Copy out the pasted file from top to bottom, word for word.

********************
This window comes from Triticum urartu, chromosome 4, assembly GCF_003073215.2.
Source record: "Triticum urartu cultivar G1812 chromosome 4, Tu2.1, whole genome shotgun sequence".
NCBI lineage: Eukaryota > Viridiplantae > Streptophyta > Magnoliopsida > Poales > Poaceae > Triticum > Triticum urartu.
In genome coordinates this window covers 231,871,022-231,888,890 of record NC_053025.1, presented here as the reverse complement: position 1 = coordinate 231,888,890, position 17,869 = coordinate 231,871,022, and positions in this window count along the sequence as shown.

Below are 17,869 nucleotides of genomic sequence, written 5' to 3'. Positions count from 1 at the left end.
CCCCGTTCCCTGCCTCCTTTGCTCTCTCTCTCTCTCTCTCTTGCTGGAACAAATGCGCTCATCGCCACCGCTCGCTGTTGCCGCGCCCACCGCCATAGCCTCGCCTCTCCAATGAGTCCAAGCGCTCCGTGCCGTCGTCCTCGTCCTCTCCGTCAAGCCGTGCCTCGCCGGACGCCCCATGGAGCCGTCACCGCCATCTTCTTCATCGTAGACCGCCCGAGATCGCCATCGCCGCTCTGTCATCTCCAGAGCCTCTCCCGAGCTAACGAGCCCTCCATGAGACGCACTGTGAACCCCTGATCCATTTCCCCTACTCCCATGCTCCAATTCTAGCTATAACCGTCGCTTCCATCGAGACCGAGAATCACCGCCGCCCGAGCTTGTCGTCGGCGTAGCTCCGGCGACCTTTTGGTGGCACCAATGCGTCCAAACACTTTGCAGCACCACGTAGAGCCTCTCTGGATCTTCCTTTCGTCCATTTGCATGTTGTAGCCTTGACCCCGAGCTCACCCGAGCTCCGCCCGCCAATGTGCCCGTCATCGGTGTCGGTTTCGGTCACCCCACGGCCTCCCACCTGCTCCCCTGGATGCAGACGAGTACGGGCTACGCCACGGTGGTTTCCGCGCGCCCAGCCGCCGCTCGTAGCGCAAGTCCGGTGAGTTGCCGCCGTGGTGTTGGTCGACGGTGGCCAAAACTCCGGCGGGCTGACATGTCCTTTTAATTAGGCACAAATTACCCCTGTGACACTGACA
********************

This window comes from Triticum urartu, chromosome 4, assembly GCF_003073215.2.
Source record: "Triticum urartu cultivar G1812 chromosome 4, Tu2.1, whole genome shotgun sequence".
NCBI lineage: Eukaryota > Viridiplantae > Streptophyta > Magnoliopsida > Poales > Poaceae > Triticum > Triticum urartu.
In genome coordinates this window covers 231,871,022-231,888,890 of record NC_053025.1, presented here as the reverse complement: position 1 = coordinate 231,888,890, position 17,869 = coordinate 231,871,022, and positions in this window count along the sequence as shown.

Below are 17,869 nucleotides of genomic sequence, written 5' to 3'. Positions count from 1 at the left end.
CCCCGTTCCCTGCCTCCTTTGCTCTCTCTCTCTCTCTCTCTTGCTGGAACAAATGCGCTCATCGCCACCGCTCGCTGTTGCCGCGCCCACCGCCATAGCCTCGCCTCTCCAATGAGTCCAAGCGCTCCGTGCCGTCGTCCTCGTCCTCTCCGTCAAGCCGTGCCTCGCCGGACGCCCCATGGAGCCGTCACCGCCATCTTCTTCATCGTAGACCGCCCGAGATCGCCATCGCCGCTCTGTCATCTCCAGAGCCTCTCCCGAGCTAACGAGCCCTCCATGAGACGCACTGTGAACCCCTGATCCATTTCCCCTACTCCCATGCTCCAATTCTAGCTATAACCGTCGCTTCCATCGAGACCGAGAATCACCGCCGCCCGAGCTTGTCGTCGGCGTAGCTCCGGCGACCTTTTGGTGGCACCAATGCGTCCAAACACTTTGCAGCACCACGTAGAGCCTCTCTGGATCTTCCTTTCGTCCATTTGCATGTTGTAGCCTTGACCCCGAGCTCACCCGAGCTCCGCCCGCCAATGTGCCCGTCATCGGTGTCGGTTTCGGTCACCCCACGGCCTCCCACCTGCTCCCCTGGATGCAGACGAGTACGGGCTACGCCACGGTGGTTTCCGCGCGCCCAGCCGCCGCTCGTAGCGCAAGTCCGGTGAGTTGCCGCCGTGGTGTTGGTCGACGGTGGCCAAAACTCCGGCGGGCTGACATGTCCTTTTAATTAGGCACAAATTACCCCTGTGACACTGACA